These protocols use a “data model” to describe the capabilities of a managed device, and to describe the components, commands, and KPIs used to manage configurations, monitor and optimize network links and applications, and manage firmware upgrades. The primary data model today is known as “Device:2”.
Within version 2.13 and later of Device:2 is the PacketCaptureDiagnostics object/command, which can be used to automatically initiate a packet capture on a capable device. Moreover, it can be used to automatically retrieve those captures as part of the process, rather than storing them locally on the CPE.
Here’s how it works. The Device.PacketCaptureDiagnostics. command object (Device.PacketCaptureDiagnostics() in USP) has an argument called “FileTarget”. This can be any URL capable of receiving the resulting packet capture file. This URL can include HTTP arguments used in web application APIs. This makes it great for integration with CloudShark, which has a versatile upload API to receive a capture into an operator’s CloudShark Enterprise system. CloudShark will return a unique URL of the location of the packet capture that is stored in the .Results. table (or returned in an OperationComplete notification in USP).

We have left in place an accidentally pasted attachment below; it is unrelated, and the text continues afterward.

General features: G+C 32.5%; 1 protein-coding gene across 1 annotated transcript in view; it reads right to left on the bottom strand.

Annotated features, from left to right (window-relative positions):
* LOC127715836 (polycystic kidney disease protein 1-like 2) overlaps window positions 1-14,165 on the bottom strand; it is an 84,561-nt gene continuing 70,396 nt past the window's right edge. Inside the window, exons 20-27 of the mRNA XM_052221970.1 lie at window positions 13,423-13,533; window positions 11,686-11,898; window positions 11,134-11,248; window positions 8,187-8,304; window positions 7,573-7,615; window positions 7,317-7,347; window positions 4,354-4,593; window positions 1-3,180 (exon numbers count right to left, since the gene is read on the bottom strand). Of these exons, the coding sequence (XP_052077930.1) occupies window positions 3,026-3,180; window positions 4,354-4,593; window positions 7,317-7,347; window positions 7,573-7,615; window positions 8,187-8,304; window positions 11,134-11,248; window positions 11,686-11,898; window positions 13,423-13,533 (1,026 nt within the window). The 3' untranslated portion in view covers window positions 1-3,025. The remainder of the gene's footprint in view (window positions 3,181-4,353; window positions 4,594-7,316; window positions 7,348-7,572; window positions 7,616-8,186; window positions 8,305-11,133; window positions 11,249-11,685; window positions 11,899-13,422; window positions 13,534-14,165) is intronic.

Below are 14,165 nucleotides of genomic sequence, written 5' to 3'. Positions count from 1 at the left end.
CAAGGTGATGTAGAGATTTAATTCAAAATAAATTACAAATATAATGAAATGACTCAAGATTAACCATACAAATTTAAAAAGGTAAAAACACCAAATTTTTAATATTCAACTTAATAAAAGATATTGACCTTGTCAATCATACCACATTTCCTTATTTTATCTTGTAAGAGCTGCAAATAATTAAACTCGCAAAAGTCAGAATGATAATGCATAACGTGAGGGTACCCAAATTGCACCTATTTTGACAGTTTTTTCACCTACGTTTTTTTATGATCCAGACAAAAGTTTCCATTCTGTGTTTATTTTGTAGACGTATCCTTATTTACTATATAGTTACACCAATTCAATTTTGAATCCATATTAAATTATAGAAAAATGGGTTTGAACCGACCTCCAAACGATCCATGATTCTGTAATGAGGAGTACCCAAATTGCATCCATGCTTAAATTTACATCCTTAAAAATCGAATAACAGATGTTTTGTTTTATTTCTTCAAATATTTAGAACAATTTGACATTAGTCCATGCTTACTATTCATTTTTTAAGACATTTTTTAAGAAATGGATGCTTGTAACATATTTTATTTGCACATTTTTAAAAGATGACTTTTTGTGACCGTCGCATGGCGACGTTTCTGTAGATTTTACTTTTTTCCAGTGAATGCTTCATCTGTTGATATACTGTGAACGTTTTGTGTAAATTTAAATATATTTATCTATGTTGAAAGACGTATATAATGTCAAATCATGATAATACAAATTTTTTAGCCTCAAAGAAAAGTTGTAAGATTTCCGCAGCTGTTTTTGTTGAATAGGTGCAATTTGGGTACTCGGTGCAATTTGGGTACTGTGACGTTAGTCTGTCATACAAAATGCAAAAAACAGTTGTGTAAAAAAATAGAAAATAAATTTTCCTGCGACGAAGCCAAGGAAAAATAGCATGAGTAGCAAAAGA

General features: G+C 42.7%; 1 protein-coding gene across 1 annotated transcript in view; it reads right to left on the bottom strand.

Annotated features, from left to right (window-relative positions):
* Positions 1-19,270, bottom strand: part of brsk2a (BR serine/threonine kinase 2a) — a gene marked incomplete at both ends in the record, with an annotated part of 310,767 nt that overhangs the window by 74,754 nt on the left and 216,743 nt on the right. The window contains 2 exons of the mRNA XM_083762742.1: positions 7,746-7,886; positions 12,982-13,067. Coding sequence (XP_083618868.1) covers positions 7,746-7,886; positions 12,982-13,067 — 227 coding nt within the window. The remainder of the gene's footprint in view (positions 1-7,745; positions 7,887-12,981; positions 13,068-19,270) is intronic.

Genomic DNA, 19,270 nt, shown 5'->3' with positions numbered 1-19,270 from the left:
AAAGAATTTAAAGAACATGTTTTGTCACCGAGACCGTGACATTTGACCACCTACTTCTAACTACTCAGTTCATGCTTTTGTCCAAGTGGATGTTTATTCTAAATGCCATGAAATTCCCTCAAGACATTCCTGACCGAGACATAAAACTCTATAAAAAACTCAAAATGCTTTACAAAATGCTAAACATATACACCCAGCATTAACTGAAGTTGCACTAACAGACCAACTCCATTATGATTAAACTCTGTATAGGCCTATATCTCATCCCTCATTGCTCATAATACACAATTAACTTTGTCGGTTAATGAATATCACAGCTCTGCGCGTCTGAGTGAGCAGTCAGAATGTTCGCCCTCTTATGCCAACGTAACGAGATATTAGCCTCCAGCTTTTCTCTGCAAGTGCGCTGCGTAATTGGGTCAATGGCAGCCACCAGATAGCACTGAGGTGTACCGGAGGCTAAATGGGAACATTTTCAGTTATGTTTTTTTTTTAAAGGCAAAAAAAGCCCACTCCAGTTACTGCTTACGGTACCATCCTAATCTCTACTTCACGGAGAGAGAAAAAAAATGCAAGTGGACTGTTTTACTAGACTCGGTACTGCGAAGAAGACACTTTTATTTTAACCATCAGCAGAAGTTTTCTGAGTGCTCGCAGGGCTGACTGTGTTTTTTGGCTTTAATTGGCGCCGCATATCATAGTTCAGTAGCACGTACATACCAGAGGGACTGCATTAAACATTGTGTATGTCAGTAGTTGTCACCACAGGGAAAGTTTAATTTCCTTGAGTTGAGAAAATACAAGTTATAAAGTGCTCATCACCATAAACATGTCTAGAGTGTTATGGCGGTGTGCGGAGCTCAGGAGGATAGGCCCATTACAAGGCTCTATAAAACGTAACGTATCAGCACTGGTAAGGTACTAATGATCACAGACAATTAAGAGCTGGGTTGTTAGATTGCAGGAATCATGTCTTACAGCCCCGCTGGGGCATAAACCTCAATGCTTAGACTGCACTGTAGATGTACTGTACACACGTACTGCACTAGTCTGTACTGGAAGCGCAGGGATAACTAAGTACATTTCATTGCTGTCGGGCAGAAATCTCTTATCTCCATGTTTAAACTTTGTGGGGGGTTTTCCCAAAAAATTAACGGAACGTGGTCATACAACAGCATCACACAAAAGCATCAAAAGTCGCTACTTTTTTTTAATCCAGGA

Putting all together with CloudShark
What should you do with all of these captures once you have them, and what is the best way to work with them? As we mentioned, operators are in an interesting position given that network responsibilities often span many different teams and have points that can use packet captures distributed all over the world.
CloudShark Enterprise was built specifically with these use cases in mind. Here are some best practices enabled for operators who use CloudShark with these packet capture methods: